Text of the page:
November 20, 2008
Helping the Bay Help Itself — Seagrass Beds May Amplify Own Growth
With funding from Maryland Sea Grant, the pair from the University of Maryland Center for Environmental Science Horn Point Laboratory is testing their theory with the hope of applying what they learn to the restoration of Chesapeake Bay’s underwater grasses.
The decline of underwater grasses (more accurately called submerged aquatic vegetation or SAV) in the Bay during the 1960s and 70s startled scientists and citizens alike. Loss of grass beds meant loss of key nursery habitat for fish and crabs and loss of rich food sources for waterfowl. Efforts to restore grasses over the last several decades have been met with mixed results — and failures seem to outnumber triumphs.
But there’s one seagrass bed at the mouth of Broad Creek in the Choptank River that Kemp and Gruber call a success story. Exceptional for its size and health, the bed is made up of sago pondweed, an SAV species that was at one time common in this region, but is no longer abundant. Kemp and Gruber hypothesize that the bed’s success may be due to a positive feedback loop — a system where the bed enhances its environment, which then enhances the bed.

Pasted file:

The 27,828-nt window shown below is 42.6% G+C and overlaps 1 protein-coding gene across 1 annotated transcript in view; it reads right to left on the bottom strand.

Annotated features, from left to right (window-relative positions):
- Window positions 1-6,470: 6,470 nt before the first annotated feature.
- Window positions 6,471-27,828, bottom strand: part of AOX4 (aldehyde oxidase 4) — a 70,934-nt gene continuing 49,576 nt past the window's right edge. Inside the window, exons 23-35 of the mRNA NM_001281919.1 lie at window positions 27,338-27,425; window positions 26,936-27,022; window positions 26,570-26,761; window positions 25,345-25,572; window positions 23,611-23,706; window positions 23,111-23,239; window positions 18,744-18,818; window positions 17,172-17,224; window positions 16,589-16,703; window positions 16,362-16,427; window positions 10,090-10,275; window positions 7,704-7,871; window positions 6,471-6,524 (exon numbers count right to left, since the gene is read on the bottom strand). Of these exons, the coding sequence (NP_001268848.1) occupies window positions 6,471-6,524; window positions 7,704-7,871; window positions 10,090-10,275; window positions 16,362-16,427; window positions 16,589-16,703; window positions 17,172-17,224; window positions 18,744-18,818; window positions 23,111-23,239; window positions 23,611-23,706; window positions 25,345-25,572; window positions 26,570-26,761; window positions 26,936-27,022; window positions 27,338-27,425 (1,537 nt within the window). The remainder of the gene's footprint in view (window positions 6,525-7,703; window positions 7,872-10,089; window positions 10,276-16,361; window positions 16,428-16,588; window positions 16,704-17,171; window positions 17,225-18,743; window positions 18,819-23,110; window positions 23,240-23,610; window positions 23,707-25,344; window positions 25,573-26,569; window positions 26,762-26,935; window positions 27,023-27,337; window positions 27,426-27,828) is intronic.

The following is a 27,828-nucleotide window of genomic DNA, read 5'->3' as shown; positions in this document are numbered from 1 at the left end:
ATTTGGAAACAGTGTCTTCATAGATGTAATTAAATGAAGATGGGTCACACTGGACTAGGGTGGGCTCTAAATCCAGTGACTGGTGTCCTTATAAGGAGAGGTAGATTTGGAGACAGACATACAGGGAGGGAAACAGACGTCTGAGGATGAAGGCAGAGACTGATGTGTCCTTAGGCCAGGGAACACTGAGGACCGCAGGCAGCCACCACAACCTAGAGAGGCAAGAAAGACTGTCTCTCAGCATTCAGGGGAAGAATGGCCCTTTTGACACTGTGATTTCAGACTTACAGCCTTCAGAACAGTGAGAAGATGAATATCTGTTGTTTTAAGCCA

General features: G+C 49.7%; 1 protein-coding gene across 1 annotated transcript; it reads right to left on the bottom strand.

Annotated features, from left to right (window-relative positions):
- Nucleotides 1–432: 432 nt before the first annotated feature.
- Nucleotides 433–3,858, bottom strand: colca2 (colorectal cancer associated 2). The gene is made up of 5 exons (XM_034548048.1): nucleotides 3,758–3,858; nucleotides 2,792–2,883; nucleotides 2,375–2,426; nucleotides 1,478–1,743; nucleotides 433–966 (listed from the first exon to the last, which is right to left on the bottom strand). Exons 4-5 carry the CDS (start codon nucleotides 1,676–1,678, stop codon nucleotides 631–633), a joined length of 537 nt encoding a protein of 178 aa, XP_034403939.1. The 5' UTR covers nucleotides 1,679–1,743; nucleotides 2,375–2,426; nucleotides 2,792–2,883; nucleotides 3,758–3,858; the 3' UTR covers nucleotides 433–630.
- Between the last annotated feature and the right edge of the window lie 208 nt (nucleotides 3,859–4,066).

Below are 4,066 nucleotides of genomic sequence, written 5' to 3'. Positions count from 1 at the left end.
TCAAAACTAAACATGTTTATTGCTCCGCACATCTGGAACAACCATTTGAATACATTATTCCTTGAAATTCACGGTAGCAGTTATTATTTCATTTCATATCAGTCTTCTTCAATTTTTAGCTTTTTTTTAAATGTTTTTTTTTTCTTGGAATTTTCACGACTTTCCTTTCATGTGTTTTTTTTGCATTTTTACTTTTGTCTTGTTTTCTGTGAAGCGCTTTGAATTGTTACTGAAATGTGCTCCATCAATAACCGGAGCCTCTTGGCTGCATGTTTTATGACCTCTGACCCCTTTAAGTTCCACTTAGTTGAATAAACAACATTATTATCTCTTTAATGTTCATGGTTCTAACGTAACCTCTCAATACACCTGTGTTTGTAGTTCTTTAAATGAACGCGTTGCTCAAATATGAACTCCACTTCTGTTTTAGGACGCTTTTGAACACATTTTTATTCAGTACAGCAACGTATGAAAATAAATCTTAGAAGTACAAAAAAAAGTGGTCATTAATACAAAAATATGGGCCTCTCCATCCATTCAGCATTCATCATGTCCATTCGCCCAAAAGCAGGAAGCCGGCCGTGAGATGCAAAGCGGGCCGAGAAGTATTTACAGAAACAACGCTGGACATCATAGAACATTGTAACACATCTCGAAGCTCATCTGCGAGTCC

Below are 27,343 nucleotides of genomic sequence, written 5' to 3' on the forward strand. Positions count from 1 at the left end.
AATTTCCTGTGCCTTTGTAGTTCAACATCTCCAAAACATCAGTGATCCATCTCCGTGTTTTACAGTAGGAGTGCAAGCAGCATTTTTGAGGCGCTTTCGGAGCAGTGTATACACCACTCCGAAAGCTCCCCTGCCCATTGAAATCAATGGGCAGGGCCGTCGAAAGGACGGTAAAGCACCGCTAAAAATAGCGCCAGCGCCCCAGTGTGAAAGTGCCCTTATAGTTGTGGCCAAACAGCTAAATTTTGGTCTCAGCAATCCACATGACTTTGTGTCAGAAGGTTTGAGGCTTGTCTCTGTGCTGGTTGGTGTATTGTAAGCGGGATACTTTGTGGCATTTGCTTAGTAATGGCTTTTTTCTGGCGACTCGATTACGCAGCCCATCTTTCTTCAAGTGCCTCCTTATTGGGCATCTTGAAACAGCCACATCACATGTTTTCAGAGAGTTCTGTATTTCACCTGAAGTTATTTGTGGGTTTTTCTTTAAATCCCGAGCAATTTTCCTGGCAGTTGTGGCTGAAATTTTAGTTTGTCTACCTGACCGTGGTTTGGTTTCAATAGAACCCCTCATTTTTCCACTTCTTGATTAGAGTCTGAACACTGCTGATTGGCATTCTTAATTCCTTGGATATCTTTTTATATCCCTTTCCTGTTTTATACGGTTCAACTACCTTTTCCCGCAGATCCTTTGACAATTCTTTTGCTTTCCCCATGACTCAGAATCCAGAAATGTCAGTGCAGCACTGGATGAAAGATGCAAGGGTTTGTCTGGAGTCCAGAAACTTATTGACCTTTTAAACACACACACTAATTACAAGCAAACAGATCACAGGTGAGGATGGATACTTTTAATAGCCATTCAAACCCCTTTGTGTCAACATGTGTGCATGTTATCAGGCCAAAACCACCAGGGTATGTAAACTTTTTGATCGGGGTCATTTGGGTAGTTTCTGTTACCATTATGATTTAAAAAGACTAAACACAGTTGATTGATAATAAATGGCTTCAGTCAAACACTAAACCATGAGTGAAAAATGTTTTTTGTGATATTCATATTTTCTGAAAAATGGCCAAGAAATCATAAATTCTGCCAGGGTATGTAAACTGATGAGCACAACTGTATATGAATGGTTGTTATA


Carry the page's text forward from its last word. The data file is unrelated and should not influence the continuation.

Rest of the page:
The idea is that the presence of seagrass improves water quality which in turn encourages more seagrass growth, leading to further improvement in water quality and so on. Positive feedback processes abound in science and nature, but Gruber notes that they have not been widely explored with regard to seagrass ecology.
So Kemp and Gruber set out to do just that.
First the researchers studied how the presence of the grass bed alters the movement of water. They used current meters and pressure-sensing gauges at sites inside and outside the bed to measure changes in water velocity and wave height. They confirmed that inside the bed the grasses exert drag on the water, slowing it down and reducing waves. The effect was especially apparent in summer months when the grass canopy can reach about 5 feet tall.
How does water movement affect water clarity in the bed?